Gifted chef and storyteller Martha Hall Foose invites you into her kitchen to share recipes that bring alive the landscape, people, and traditions that make Southern cuisine an American favorite.
Born and raised in Mississippi, Foose cooks Southern food with a contemporary flair: Sweet Potato Soup is enhanced with coconut milk and curry powder; Blackberry Limeade gets a lift from a secret ingredient—cardamom; and her much-ballyhooed Sweet Tea Pie combines two great Southern staples–sweet tea and pie, of course–to make one phenomenal signature dessert. The more than 150 original recipes are not only full of flavor, but also rich with local color and characters. Foose crafts recipes that are the perfect combination of delicious, creative, and accessible. Filled with humorous and touching tales as well as useful information on ingredients, techniques, storage, shortcuts, variations, and substitutions, Screen Doors and Sweet Tea is a must-have for the American home cook—and a must-read for anyone who craves a return to what cooking is all about: comfort, company, and good eating.
Copyright © 2008 by Clarkson Potter/Publishers
Publisher's Weekly Review:
A Southerly Course:
Recipes and Stories from Close to Home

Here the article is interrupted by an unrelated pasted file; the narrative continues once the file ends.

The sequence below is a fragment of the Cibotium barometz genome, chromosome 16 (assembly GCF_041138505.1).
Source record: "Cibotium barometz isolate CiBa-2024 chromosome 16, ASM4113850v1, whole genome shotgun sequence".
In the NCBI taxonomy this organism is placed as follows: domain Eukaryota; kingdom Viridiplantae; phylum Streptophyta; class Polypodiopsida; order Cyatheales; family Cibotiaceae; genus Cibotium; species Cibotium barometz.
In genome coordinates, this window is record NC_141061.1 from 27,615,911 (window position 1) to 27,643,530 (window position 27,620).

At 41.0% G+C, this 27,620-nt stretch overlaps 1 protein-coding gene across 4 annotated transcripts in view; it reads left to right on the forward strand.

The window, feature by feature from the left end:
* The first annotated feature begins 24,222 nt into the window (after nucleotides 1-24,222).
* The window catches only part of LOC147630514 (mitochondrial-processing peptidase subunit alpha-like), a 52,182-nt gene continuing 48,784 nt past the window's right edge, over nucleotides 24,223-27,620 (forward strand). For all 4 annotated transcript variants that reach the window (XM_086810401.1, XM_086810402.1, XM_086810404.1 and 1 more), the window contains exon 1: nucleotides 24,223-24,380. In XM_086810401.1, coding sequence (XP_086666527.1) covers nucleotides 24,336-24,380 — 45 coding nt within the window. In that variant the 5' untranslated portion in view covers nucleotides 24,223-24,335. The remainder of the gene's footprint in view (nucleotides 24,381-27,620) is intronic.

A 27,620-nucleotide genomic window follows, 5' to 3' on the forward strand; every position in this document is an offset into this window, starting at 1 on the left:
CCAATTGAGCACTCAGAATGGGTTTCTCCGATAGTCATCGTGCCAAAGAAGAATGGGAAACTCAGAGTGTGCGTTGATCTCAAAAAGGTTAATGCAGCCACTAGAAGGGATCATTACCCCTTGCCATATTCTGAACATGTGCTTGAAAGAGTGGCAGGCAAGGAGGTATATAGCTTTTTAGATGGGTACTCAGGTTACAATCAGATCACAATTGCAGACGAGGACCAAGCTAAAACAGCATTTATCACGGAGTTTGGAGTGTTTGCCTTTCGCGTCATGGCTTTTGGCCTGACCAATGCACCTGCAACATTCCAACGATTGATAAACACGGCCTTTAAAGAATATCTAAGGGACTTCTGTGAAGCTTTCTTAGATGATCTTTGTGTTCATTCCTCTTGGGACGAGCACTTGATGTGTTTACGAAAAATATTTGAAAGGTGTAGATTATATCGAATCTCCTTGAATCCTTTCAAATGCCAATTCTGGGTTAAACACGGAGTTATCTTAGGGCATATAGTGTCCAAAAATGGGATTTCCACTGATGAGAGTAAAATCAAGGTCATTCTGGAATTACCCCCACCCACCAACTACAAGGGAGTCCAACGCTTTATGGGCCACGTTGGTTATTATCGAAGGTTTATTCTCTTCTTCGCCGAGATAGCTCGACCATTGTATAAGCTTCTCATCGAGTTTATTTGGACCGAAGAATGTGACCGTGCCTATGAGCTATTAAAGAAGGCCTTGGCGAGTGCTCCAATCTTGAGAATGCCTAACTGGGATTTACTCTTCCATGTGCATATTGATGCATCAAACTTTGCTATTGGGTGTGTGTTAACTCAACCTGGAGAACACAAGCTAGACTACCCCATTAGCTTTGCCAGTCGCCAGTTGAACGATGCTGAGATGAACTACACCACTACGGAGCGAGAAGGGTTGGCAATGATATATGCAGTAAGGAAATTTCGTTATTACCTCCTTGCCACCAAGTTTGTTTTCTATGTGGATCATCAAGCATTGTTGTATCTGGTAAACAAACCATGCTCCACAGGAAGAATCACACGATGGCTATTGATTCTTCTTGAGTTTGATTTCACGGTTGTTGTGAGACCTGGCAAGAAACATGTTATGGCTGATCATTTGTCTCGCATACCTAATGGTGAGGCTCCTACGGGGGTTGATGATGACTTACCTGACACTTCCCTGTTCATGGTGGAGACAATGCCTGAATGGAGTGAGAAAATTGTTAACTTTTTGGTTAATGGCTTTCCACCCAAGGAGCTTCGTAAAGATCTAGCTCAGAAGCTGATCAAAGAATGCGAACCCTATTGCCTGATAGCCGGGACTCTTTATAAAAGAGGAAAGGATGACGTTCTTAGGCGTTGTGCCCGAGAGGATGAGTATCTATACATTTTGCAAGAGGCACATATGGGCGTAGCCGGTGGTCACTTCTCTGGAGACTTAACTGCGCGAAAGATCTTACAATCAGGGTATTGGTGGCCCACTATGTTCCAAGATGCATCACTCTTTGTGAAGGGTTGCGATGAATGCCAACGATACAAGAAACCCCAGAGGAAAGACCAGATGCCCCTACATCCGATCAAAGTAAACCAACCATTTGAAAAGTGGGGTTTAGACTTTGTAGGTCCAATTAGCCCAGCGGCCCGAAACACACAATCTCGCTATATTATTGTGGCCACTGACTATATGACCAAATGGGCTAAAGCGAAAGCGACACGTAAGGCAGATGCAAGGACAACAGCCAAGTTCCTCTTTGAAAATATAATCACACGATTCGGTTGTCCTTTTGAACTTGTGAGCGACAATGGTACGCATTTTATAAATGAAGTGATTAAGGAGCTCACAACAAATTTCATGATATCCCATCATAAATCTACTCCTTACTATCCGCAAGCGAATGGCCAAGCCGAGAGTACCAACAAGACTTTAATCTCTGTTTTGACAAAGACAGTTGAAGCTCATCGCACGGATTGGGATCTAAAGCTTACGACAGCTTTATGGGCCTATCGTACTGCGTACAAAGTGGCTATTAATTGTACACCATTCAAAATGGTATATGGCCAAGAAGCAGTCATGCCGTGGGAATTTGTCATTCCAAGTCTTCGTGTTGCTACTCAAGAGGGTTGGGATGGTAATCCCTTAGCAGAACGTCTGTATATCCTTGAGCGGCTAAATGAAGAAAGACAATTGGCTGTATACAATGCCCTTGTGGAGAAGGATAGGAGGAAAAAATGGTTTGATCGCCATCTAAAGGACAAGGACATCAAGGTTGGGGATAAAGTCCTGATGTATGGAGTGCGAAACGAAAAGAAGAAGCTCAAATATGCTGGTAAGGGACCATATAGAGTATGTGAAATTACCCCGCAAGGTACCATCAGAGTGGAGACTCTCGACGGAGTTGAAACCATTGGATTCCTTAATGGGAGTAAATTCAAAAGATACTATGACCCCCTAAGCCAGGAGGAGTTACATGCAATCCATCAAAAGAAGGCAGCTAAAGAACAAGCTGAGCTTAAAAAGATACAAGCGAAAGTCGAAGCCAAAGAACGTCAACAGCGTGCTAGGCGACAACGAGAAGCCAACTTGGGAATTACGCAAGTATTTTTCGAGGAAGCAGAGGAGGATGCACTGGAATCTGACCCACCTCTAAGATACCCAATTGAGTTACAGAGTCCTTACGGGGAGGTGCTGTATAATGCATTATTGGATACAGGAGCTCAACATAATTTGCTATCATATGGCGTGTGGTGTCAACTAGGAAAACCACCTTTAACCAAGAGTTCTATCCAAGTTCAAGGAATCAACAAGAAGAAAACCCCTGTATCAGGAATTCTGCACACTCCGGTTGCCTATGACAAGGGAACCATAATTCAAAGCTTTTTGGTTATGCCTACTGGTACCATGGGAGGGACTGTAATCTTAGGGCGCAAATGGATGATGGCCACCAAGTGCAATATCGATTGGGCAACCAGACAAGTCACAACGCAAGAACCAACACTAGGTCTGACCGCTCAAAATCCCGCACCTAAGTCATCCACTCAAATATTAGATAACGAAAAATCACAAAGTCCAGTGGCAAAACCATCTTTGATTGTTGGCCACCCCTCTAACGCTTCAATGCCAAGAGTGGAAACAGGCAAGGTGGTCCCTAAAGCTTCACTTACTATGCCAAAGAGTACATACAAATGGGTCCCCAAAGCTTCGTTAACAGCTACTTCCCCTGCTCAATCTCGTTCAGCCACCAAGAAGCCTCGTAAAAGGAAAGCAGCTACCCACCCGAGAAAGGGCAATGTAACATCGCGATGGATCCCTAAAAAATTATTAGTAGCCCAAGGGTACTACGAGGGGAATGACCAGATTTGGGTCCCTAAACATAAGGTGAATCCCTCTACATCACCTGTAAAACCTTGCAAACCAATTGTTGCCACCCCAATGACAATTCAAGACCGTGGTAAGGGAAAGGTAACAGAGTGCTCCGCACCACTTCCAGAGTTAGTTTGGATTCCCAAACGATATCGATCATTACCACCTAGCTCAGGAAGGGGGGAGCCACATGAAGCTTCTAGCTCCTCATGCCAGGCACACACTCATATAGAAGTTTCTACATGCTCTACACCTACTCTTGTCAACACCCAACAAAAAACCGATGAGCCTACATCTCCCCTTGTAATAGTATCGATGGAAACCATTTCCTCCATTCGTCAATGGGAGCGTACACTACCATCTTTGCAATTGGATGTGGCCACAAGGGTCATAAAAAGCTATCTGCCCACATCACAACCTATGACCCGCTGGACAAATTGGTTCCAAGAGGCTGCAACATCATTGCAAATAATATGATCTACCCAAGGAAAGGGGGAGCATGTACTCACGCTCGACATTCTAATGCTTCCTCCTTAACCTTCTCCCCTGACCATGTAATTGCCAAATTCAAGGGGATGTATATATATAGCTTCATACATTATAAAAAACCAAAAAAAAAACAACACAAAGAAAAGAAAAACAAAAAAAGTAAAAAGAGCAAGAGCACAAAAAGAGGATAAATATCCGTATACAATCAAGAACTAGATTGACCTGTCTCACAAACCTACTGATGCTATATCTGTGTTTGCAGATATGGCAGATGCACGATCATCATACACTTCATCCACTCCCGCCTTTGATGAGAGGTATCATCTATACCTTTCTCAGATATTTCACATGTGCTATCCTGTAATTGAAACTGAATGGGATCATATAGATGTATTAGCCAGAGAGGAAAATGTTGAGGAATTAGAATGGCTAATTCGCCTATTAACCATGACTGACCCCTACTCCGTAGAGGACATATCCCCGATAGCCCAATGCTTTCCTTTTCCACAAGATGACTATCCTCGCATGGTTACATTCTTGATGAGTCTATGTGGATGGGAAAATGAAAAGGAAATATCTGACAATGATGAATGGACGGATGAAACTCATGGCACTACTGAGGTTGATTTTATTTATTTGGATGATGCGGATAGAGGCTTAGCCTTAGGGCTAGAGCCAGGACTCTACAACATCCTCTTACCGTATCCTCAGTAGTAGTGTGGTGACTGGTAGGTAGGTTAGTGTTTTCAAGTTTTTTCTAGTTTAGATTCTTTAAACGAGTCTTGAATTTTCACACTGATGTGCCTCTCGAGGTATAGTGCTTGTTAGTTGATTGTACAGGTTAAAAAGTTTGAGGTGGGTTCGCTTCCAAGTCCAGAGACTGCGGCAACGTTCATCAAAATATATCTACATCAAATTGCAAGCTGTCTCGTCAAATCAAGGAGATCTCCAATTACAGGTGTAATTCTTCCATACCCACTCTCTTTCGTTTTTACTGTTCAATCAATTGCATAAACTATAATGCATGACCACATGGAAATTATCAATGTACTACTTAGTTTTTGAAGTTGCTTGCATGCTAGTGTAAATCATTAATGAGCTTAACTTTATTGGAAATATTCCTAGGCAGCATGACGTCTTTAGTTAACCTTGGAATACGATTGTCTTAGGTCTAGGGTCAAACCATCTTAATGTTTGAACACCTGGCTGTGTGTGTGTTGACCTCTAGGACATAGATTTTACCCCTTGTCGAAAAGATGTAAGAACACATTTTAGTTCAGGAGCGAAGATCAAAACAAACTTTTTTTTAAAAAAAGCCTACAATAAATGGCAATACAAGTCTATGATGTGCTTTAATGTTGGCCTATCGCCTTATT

It takes a clever food writer to transcend the mythology and easy stereotypes of a place, and this collection of recipes and essays is a colorful, nuanced exploration of Mississippi eating. Following up her James Beard Award–winning Screen Doors and Sweet Tea, writer and chef Foose celebrates the "eccentricity, ingenuity, and creativity" of Southern cooking as she personally has experienced it. Yes, there are the usual suspects, like pimento cheese, crawfish, corn. and peaches. But there will be many quirky surprises for non-Southern readers—Rum Tum Tiddly, or tomato-and-cheese toasts, doe loin with winter biscuits, and mirliton or chayote squash stuffed with ham, shrimp, and breadcrumbs. Foose, who got her culinary degree in France, also dabbles in the international influences that have inspired her, with recipes for a Mississippi Masala-style peas and paneer and Korean grilled green onions. Finally, there are her own inventive concoctions like sweet and sour salsify and Delicata brown butter crepes. Offering meditations on subjects like congealed salads and family china, Foose has all the savvy of a local tour guide, leading the way through her native state with poetry and wit.